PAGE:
7 Book Quotes That Capture The AAPI Experience

In celebration of Asian American and Pacific Islander Heritage Month, we bring you quotes that shed light on different facets of life in the AAPI community.

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"7 Quotes That Capture the AAPI Experience"

If you think “the AAPI experience” is a simplistic phrase for said community, you wouldn’t be wrong. It’s hard to say there is a single experience that all Asian Americans and Pacific Islanders share, especially considering the rich diversity of cultures, values, and ideas between ethnic groups, let alone individuals. At the same time, there are common joys, sorrows, and journeys for many community members that authors have captured in writing, whether about their own identities or those of characters they have brought to life.

Here are seven book quotes from these authors that people within the AAPI community may relate to and that people without may learn from—keeping in mind that maybe none of them are truly universal, and that’s okay.

Crying in H Mart:

Book cover of Crying in H Mart by Michelle Zauner. Shows drawing of noodles held up in an "H" by two pairs of chopsticks
Image via Amazon

“We don’t talk about it. There’s never so much as a knowing look. We sit here in silence, eating our lunch. But I know we are all here for the same reason. We’re all searching for a piece of home, or a piece of ourselves. We look for a taste of it in the food we order and the ingredients we buy. Then we separate. We bring the haul back to our dorm rooms or suburban kitchens, and we re-create a dish that couldn’t be made without that journey, because what we’re looking for isn’t accessible at a Trader Joe’s. H Mart is where you can find your people under one odorous roof, where you can have faith that you’ll find something you can’t find anywhere else.”

The Joy Luck Club:

Book cover of The Joy Luck Club by Amy Tan. Shows a young woman and old woman holding each other's waists
Image via Amazon

“Over the years, I learned to choose from the best opinions. Chinese people had Chinese opinions. American people had American opinions. And in almost every case, the American version was much better. It was only later that I discovered there was a serious flaw with the American version. There were too many choices, so it was easy to get confused and pick the wrong thing.”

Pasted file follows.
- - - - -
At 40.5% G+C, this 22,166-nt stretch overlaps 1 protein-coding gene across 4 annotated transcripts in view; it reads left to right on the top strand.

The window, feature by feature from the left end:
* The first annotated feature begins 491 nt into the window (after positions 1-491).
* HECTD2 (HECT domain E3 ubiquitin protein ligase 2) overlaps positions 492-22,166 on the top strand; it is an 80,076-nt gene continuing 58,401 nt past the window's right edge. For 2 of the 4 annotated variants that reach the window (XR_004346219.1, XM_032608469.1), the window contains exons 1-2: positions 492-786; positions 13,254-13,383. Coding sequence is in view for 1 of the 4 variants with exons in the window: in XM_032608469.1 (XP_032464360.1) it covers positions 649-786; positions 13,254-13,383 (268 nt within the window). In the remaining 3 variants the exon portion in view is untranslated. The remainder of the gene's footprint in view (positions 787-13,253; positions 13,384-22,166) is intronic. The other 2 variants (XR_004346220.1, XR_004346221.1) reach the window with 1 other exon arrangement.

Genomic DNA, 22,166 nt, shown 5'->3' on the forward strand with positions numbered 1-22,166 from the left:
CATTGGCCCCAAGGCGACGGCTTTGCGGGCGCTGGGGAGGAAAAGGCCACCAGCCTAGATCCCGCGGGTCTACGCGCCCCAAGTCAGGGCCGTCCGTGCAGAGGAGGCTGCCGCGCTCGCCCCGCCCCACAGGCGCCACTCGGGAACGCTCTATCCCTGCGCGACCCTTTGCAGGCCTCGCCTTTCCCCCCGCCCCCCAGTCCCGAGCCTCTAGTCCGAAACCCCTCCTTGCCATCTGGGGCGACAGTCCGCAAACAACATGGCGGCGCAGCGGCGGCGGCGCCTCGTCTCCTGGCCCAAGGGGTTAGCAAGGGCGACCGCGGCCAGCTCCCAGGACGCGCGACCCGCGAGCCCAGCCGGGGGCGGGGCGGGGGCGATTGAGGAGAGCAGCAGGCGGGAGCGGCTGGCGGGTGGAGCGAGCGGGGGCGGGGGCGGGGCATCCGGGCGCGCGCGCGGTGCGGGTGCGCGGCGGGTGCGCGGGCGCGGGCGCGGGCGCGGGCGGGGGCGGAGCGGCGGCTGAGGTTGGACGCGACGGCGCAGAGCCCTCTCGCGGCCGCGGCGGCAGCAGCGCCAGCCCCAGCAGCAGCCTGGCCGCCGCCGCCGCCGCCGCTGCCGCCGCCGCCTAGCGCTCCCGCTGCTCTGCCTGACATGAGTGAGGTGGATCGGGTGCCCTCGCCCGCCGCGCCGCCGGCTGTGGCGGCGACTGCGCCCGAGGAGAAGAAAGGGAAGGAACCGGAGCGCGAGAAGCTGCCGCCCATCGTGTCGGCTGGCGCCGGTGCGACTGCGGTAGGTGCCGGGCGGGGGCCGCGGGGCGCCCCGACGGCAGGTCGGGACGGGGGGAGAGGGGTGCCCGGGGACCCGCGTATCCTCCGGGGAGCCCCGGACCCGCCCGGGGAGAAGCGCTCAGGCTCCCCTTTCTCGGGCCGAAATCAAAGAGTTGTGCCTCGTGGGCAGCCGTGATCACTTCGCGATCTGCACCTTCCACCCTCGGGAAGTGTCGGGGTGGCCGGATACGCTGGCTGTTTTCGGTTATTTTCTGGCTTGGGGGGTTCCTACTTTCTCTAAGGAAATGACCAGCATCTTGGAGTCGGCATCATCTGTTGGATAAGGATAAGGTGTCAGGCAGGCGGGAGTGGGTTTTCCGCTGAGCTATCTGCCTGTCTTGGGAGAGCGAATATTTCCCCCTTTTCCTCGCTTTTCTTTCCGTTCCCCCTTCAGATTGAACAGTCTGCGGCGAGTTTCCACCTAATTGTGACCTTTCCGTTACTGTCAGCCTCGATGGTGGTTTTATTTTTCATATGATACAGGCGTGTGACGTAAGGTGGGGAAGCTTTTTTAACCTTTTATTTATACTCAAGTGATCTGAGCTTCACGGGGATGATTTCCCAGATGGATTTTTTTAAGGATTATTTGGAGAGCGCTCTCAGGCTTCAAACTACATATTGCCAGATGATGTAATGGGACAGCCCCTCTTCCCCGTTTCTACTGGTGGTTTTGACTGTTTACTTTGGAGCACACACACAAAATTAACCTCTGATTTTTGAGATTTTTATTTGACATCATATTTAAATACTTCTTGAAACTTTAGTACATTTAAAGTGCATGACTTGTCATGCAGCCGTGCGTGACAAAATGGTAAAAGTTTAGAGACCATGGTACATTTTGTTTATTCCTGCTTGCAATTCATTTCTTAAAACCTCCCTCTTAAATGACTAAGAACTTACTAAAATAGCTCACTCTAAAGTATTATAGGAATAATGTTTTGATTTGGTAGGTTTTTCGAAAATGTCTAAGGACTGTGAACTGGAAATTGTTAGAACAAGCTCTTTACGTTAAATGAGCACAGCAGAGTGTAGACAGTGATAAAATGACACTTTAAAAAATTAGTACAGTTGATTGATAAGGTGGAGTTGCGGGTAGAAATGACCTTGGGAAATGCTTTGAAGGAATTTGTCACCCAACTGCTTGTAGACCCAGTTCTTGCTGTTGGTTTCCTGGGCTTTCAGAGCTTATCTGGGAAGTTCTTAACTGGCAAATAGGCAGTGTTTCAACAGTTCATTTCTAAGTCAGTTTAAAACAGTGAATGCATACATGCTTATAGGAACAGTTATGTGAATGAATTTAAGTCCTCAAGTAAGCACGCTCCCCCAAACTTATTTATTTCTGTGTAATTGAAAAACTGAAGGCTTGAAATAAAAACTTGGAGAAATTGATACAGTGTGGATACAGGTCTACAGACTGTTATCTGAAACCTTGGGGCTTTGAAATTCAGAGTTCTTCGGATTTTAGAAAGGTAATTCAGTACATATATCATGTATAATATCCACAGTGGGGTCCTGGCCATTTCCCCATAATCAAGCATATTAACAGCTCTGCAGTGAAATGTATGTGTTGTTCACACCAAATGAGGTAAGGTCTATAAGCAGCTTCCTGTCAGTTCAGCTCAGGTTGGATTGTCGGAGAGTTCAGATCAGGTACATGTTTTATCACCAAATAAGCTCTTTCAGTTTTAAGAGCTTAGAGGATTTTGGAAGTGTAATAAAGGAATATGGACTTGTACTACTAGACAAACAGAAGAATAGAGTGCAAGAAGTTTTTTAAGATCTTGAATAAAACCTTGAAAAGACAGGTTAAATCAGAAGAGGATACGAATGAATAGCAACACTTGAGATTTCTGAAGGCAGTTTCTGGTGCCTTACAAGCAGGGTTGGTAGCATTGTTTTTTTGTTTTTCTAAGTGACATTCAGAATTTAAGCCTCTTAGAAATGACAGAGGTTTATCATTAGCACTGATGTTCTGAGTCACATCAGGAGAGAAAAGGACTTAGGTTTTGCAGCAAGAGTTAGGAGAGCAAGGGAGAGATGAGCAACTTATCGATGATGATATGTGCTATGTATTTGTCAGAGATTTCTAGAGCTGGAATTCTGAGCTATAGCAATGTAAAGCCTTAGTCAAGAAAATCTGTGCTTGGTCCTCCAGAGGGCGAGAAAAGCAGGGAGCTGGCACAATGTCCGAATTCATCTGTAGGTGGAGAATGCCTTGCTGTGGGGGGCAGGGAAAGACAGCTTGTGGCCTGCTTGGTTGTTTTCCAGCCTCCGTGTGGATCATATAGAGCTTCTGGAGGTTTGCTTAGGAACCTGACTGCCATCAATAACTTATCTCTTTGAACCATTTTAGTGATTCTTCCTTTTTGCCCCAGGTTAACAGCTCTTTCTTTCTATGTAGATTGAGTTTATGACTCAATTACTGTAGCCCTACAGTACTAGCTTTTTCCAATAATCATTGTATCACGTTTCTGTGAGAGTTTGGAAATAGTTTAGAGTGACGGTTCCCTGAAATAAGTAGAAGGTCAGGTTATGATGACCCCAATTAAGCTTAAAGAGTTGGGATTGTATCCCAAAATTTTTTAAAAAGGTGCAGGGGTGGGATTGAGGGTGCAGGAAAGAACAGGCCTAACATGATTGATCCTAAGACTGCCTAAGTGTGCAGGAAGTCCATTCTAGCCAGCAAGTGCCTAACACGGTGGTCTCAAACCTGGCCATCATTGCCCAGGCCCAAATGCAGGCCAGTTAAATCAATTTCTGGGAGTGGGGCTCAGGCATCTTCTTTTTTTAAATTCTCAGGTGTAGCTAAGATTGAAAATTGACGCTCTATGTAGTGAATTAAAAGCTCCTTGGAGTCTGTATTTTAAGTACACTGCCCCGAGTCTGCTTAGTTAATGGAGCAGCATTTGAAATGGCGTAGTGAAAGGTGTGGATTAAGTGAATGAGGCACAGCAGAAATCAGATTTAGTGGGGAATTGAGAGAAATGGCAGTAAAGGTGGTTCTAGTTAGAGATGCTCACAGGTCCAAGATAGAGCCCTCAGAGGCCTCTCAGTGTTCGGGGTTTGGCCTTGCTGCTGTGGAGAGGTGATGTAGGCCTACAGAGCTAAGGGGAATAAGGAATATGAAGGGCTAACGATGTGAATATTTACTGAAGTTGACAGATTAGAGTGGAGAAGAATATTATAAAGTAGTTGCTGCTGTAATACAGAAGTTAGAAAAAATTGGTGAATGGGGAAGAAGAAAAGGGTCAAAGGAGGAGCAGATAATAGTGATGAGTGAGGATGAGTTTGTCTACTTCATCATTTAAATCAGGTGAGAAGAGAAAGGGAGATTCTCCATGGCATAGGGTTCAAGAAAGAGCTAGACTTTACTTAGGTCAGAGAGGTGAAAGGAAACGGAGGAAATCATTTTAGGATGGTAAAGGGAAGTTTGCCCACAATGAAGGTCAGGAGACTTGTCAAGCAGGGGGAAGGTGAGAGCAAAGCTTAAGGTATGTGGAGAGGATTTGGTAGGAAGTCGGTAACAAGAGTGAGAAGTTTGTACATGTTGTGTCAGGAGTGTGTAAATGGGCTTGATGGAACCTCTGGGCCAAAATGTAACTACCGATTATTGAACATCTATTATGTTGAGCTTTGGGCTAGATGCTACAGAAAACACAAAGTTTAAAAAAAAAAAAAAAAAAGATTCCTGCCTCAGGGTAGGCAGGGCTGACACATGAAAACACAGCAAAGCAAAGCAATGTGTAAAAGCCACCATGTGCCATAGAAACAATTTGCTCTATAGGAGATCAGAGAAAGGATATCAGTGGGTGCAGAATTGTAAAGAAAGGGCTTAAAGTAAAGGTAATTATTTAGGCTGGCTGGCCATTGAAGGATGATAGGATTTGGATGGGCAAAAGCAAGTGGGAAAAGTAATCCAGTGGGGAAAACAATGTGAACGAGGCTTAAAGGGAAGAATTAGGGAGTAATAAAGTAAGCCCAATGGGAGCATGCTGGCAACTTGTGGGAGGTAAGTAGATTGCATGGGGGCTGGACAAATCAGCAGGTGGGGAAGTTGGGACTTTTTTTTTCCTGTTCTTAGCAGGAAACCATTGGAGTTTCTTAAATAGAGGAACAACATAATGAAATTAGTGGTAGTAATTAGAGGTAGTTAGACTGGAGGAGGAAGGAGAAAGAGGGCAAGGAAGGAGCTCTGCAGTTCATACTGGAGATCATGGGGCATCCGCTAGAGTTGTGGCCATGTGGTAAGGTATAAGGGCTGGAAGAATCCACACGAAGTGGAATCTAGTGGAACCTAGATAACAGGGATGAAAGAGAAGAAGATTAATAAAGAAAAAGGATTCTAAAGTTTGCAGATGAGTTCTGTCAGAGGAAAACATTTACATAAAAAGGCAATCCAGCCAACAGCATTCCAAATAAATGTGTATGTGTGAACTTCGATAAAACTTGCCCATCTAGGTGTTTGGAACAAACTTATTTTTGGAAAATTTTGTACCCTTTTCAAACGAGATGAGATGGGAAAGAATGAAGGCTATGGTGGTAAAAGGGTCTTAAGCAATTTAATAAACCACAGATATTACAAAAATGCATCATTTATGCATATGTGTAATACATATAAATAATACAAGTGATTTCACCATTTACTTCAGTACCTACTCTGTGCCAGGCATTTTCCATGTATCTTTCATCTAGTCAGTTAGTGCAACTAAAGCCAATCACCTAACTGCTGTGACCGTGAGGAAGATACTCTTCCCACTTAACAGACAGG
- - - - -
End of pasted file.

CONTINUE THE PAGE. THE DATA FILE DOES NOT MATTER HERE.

Crazy Rich Asians:

crazy rich asians book cover
Image via Amazon

“She had noticed the stunned reactions from her friends whenever she randomly hugged her mother or said ‘I love you’ at the end of a phone call. And several years ago, she had been e-mailed a humorous list entitled ‘Twenty Ways You Can Tell You Have Asian Parents.’ Number one on the list: Your parents never, ever call you ‘just to say hello.'”

Interpreter of Maladies:

Book cover of Interpreter of Maladies by Jhumpa Lahiri
Image via Amazon

“While the astronauts, heroes forever, spent mere hours on the moon, I have remained in this new world for nearly thirty years. I know that my achievement is quite ordinary. I am not the only man to seek his fortune far from home, and certainly I am not the first. Still, there are times I am bewildered by each mile I have traveled, each meal I have eaten, each person I have known, each room in which I have slept. As ordinary as it all appears, there are times when it is beyond my imagination.”

The Girl from Everywhere:

Book cover for The Girl from Everywhere
Image via Amazon

“I was written into that map as a landmark. Before I’d even known it, I’d been a part of this place, and it was increasingly hard to pretend it wasn’t a part of me. Something of it lived under my skin, indelible as a tattoo. It was the home that might have been, and for the first time, I felt the loss of it.”

The Leavers:

Book cover for The Leavers by Lisa Ko
Image via Amazon

“It was that kind of mindfuck: to be too visible and invisible at the same time, in the ways it mattered the most.”


Book cover of Pachinko by Min Jin Lee
Image via Amazon

“… because she would not believe that she was no different than her parents, that seeing him as only Korean—good or bad—was the same as seeing him only as a bad Korean. She could not see his humanity, and Noa realized that this was what he wanted most of all: to be seen as human.”

There will be more to come this month on AAPI books, authors, and more. Click here to keep track of our Asian American and Pacific Islander Heritage Month series.